The type of work you choose is up to you. There is no “right” choice – it’s simply a matter of what fits your needs. Some people like the stability of a job with regular hours, interacting with the same people every day, and having benefits. Others enjoy working for various organizations, having different jobs, and being able to work whenever they want. However, everyone should know, before they accept a position, what their job “classification” is.

Employees vs. Contractors: What’s the Difference? Created by Gusto

Let’s talk paychecks

An independent contractor will receive a check for the price set for a project, or for the hours worked at a specified rate. There are no deductions for taxes or benefits.
An employee’s paycheck is much different. There’s a “gross” amount – the hours worked times the rate of pay, or in some cases, a specified salary. Then there’s a list of deductions taken out of the wages for taxes, and benefits, leaving a “net” amount which is the amount of money the employee takes home.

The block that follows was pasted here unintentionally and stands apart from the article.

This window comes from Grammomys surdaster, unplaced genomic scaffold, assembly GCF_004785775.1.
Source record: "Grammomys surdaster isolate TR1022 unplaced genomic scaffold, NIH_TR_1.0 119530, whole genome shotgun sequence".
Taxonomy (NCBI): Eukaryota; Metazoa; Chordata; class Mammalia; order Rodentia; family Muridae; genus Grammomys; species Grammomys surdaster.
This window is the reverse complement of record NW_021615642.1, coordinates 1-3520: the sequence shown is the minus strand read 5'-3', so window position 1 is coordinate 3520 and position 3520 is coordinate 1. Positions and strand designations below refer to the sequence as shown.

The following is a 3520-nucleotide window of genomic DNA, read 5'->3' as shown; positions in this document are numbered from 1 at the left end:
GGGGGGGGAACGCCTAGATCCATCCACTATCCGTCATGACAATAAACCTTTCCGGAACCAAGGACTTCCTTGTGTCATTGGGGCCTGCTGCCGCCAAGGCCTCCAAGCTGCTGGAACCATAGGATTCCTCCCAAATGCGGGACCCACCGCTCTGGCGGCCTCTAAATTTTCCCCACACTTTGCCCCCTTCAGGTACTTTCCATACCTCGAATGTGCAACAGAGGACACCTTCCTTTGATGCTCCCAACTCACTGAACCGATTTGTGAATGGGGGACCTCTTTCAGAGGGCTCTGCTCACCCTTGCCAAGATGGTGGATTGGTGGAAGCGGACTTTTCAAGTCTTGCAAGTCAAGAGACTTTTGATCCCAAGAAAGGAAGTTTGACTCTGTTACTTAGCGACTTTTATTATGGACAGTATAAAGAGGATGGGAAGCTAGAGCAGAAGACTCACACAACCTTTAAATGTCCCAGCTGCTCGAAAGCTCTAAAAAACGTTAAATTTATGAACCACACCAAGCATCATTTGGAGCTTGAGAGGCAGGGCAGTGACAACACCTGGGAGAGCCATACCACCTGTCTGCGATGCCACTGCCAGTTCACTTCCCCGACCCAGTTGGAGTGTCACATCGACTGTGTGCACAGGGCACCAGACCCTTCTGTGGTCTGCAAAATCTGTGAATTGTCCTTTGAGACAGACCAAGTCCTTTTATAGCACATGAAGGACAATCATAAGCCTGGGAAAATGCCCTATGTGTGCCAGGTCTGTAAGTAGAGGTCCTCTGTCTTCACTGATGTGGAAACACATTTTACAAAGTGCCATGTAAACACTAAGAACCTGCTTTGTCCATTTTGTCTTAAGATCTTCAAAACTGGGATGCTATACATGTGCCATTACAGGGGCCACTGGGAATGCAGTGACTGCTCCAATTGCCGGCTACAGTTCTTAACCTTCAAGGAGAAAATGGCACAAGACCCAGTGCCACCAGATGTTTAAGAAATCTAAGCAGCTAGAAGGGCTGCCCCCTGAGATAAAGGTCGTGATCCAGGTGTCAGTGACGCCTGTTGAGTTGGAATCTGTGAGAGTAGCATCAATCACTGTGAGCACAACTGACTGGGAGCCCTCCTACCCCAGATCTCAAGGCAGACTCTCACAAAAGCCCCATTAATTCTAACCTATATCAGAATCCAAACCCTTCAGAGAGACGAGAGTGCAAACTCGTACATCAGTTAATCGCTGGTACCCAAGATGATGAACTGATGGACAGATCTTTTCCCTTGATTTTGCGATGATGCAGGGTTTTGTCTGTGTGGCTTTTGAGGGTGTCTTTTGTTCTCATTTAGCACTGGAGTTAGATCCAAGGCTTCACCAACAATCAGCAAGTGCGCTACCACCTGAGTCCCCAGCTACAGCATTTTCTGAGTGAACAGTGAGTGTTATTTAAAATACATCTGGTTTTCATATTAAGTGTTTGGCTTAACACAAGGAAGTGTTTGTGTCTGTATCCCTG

There are so many payment systems today, it’s difficult to talk about a standard. The three most popular ways are:

  • Paycheck – you still get a physical check you take to your financial institution and exchange it for cash
    • Advantages – complete control once you receive paycheck. Do not have to divulge any banking information.
    • Disadvantages – can be lost or stolen – need to contact your employer for a replacement. May not be able to cash on holidays and weekends when banks are closed.
  • Direct Deposit – your “net pay” is deposited directly to an account you choose